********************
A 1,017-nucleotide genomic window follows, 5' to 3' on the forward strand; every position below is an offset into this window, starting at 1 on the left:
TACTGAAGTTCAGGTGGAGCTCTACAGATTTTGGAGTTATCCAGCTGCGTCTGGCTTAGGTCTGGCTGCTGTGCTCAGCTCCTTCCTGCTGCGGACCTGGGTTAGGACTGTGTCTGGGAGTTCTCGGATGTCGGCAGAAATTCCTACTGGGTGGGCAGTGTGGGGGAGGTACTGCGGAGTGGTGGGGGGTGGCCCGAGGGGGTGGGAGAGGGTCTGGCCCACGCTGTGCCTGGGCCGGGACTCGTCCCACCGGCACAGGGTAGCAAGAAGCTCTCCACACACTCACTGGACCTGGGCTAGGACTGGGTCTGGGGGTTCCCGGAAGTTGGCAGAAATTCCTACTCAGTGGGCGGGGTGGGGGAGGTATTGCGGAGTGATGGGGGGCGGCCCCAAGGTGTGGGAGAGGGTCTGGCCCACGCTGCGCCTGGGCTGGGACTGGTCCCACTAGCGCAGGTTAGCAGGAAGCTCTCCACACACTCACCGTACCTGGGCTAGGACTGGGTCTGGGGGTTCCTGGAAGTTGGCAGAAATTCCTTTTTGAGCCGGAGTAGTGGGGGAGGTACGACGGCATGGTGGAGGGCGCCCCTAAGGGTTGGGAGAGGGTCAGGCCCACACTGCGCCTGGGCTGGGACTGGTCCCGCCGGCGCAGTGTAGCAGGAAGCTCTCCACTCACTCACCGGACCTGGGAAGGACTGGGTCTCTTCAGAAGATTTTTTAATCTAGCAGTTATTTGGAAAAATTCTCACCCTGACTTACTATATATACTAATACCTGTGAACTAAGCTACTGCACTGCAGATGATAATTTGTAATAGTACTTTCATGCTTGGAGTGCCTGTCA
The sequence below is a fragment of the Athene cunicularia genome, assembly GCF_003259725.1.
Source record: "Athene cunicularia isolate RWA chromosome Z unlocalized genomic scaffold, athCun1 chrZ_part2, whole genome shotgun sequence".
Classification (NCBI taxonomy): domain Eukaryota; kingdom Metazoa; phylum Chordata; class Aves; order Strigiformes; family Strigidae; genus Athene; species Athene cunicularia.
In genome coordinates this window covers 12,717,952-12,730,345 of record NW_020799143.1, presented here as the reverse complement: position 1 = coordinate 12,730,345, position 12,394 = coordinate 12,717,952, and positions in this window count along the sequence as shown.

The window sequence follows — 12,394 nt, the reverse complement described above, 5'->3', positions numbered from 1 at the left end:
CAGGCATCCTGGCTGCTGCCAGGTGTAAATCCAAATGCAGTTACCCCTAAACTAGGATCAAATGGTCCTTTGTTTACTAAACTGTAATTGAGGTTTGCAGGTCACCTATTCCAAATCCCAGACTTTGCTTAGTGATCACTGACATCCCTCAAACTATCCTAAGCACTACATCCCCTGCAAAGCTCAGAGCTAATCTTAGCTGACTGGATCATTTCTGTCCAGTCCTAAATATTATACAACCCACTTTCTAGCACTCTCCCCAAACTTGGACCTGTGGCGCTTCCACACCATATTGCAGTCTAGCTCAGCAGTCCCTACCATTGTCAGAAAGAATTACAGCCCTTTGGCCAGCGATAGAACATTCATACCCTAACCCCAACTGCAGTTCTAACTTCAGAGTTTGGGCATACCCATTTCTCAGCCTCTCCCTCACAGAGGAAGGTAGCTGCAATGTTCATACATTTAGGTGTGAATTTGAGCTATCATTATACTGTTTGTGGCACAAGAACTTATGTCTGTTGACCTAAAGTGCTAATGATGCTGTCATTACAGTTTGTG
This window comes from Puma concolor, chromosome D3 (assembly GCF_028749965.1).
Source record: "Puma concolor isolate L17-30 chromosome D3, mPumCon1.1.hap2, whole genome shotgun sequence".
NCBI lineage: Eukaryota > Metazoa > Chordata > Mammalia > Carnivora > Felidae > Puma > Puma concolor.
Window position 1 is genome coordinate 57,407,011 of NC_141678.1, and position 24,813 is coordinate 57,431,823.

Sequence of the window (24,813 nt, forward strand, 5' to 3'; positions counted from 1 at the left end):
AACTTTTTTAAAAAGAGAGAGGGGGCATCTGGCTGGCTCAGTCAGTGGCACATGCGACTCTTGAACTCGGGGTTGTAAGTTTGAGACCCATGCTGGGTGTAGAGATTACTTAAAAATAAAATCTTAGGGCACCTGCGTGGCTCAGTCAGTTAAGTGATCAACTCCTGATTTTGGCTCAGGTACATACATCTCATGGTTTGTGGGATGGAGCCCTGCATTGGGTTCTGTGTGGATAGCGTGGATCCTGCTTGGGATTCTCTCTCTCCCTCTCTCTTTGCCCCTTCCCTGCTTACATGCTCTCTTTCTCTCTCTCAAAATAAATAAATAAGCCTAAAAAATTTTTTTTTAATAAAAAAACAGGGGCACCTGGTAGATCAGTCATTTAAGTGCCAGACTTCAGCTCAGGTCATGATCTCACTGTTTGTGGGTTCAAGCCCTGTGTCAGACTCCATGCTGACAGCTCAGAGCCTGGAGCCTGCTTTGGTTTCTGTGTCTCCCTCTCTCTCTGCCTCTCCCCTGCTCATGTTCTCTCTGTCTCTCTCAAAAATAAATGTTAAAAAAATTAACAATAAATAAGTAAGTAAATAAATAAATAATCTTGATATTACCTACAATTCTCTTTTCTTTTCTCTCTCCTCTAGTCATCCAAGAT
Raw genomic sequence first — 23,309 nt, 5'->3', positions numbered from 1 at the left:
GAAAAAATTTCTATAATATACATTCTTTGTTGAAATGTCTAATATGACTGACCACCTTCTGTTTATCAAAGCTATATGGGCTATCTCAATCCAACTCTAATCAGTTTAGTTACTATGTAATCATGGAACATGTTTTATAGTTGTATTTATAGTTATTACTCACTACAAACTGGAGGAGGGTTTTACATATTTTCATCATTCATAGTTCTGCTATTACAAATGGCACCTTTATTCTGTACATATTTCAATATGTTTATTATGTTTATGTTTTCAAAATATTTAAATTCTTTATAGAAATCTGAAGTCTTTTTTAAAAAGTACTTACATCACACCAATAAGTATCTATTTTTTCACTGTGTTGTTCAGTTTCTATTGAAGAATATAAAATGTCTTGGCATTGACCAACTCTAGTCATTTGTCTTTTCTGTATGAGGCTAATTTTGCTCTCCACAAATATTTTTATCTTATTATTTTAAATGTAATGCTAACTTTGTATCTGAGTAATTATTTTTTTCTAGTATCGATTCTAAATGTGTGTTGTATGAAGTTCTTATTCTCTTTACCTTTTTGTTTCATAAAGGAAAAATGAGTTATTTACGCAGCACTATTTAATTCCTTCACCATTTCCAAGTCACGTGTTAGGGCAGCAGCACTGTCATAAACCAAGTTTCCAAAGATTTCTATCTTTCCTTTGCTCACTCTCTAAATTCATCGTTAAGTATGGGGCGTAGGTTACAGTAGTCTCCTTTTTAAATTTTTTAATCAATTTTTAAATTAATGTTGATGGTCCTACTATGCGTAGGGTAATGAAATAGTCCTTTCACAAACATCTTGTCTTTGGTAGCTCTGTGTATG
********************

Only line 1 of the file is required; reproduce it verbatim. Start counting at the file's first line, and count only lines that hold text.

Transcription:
A 1,017-nucleotide genomic window follows, 5' to 3' on the forward strand; every position below is an offset into this window, starting at 1 on the left: